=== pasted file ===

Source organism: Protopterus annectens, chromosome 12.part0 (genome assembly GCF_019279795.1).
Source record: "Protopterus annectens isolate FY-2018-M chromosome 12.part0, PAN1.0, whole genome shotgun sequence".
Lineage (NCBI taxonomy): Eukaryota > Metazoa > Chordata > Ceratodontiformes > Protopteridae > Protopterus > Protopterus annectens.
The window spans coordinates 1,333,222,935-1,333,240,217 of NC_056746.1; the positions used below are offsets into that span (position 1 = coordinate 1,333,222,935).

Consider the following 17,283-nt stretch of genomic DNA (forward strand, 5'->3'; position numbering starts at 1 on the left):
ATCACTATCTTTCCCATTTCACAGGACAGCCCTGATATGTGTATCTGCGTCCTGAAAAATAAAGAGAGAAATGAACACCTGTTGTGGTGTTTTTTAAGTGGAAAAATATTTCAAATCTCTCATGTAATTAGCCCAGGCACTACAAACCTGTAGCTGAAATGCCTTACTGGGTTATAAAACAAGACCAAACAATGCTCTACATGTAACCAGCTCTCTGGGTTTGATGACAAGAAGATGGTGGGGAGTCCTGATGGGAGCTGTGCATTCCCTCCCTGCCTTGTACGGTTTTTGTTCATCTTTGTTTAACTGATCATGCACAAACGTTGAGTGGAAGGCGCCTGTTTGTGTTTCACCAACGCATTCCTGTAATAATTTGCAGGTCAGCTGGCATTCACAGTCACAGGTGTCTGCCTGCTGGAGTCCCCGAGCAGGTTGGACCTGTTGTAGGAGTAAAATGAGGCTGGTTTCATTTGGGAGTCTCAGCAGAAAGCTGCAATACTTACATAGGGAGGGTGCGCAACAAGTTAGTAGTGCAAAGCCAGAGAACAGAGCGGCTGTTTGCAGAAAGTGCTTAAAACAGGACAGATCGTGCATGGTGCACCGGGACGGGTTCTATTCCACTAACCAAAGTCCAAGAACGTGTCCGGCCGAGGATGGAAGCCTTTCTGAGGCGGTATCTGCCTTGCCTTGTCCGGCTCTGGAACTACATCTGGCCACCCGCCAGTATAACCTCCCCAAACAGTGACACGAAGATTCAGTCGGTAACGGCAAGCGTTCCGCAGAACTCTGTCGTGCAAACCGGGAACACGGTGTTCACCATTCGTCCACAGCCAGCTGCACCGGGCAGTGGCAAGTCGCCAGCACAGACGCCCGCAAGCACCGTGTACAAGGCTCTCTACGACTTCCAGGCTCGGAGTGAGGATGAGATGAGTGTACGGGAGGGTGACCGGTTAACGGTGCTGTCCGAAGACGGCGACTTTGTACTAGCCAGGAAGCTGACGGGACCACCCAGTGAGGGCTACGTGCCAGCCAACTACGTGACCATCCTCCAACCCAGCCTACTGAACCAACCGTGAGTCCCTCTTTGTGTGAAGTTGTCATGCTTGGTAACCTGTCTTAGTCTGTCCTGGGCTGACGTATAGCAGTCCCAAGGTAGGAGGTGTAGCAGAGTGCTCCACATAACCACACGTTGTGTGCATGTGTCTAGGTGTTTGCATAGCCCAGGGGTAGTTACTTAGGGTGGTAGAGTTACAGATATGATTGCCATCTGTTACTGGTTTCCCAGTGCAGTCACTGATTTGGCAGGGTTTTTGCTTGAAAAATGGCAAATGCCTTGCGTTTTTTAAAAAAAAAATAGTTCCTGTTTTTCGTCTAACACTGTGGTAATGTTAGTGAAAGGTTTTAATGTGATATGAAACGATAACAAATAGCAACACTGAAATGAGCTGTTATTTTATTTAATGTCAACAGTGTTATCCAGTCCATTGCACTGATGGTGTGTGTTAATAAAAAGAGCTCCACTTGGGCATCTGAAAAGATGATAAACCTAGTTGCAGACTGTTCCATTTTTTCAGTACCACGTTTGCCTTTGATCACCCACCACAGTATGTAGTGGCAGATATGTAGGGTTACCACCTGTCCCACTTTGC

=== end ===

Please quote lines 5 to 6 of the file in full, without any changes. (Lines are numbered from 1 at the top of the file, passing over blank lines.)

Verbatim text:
Consider the following 17,283-nt stretch of genomic DNA (forward strand, 5'->3'; position numbering starts at 1 on the left):
ATCACTATCTTTCCCATTTCACAGGACAGCCCTGATATGTGTATCTGCGTCCTGAAAAATAAAGAGAGAAATGAACACCTGTTGTGGTGTTTTTTAAGTGGAAAAATATTTCAAATCTCTCATGTAATTAGCCCAGGCACTACAAACCTGTAGCTGAAATGCCTTACTGGGTTATAAAACAAGACCAAACAATGCTCTACATGTAACCAGCTCTCTGGGTTTGATGACAAGAAGATGGTGGGGAGTCCTGATGGGAGCTGTGCATTCCCTCCCTGCCTTGTACGGTTTTTGTTCATCTTTGTTTAACTGATCATGCACAAACGTTGAGTGGAAGGCGCCTGTTTGTGTTTCACCAACGCATTCCTGTAATAATTTGCAGGTCAGCTGGCATTCACAGTCACAGGTGTCTGCCTGCTGGAGTCCCCGAGCAGGTTGGACCTGTTGTAGGAGTAAAATGAGGCTGGTTTCATTTGGGAGTCTCAGCAGAAAGCTGCAATACTTACATAGGGAGGGTGCGCAACAAGTTAGTAGTGCAAAGCCAGAGAACAGAGCGGCTGTTTGCAGAAAGTGCTTAAAACAGGACAGATCGTGCATGGTGCACCGGGACGGGTTCTATTCCACTAACCAAAGTCCAAGAACGTGTCCGGCCGAGGATGGAAGCCTTTCTGAGGCGGTATCTGCCTTGCCTTGTCCGGCTCTGGAACTACATCTGGCCACCCGCCAGTATAACCTCCCCAAACAGTGACACGAAGATTCAGTCGGTAACGGCAAGCGTTCCGCAGAACTCTGTCGTGCAAACCGGGAACACGGTGTTCACCATTCGTCCACAGCCAGCTGCACCGGGCAGTGGCAAGTCGCCAGCACAGACGCCCGCAAGCACCGTGTACAAGGCTCTCTACGACTTCCAGGCTCGGAGTGAGGATGAGATGAGTGTACGGGAGGGTGACCGGTTAACGGTGCTGTCCGAAGACGGCGACTTTGTACTAGCCAGGAAGCTGACGGGACCACCCAGTGAGGGCTACGTGCCAGCCAACTACGTGACCATCCTCCAACCCAGCCTACTGAACCAACCGTGAGTCCCTCTTTGTGTGAAGTTGTCATGCTTGGTAACCTGTCTTAGTCTGTCCTGGGCTGACGTATAGCAGTCCCAAGGTAGGAGGTGTAGCAGAGTGCTCCACATAACCACACGTTGTGTGCATGTGTCTAGGTGTTTGCATAGCCCAGGGGTAGTTACTTAGGGTGGTAGAGTTACAGATATGATTGCCATCTGTTACTGGTTTCCCAGTGCAGTCACTGATTTGGCAGGGTTTTTGCTTGAAAAATGGCAAATGCCTTGCGTTTTTTAAAAAAAAAATAGTTCCTGTTTTTCGTCTAACACTGTGGTAATGTTAGTGAAAGGTTTTAATGTGATATGAAACGATAACAAATAGCAACACTGAAATGAGCTGTTATTTTATTTAATGTCAACAGTGTTATCCAGTCCATTGCACTGATGGTGTGTGTTAATAAAAAGAGCTCCACTTGGGCATCTGAAAAGATGATAAACCTAGTTGCAGACTGTTCCATTTTTTCAGTACCACGTTTGCCTTTGATCACCCACCACAGTATGTAGTGGCAGATATGTAGGGTTACCACCTGTCCCACTTTGC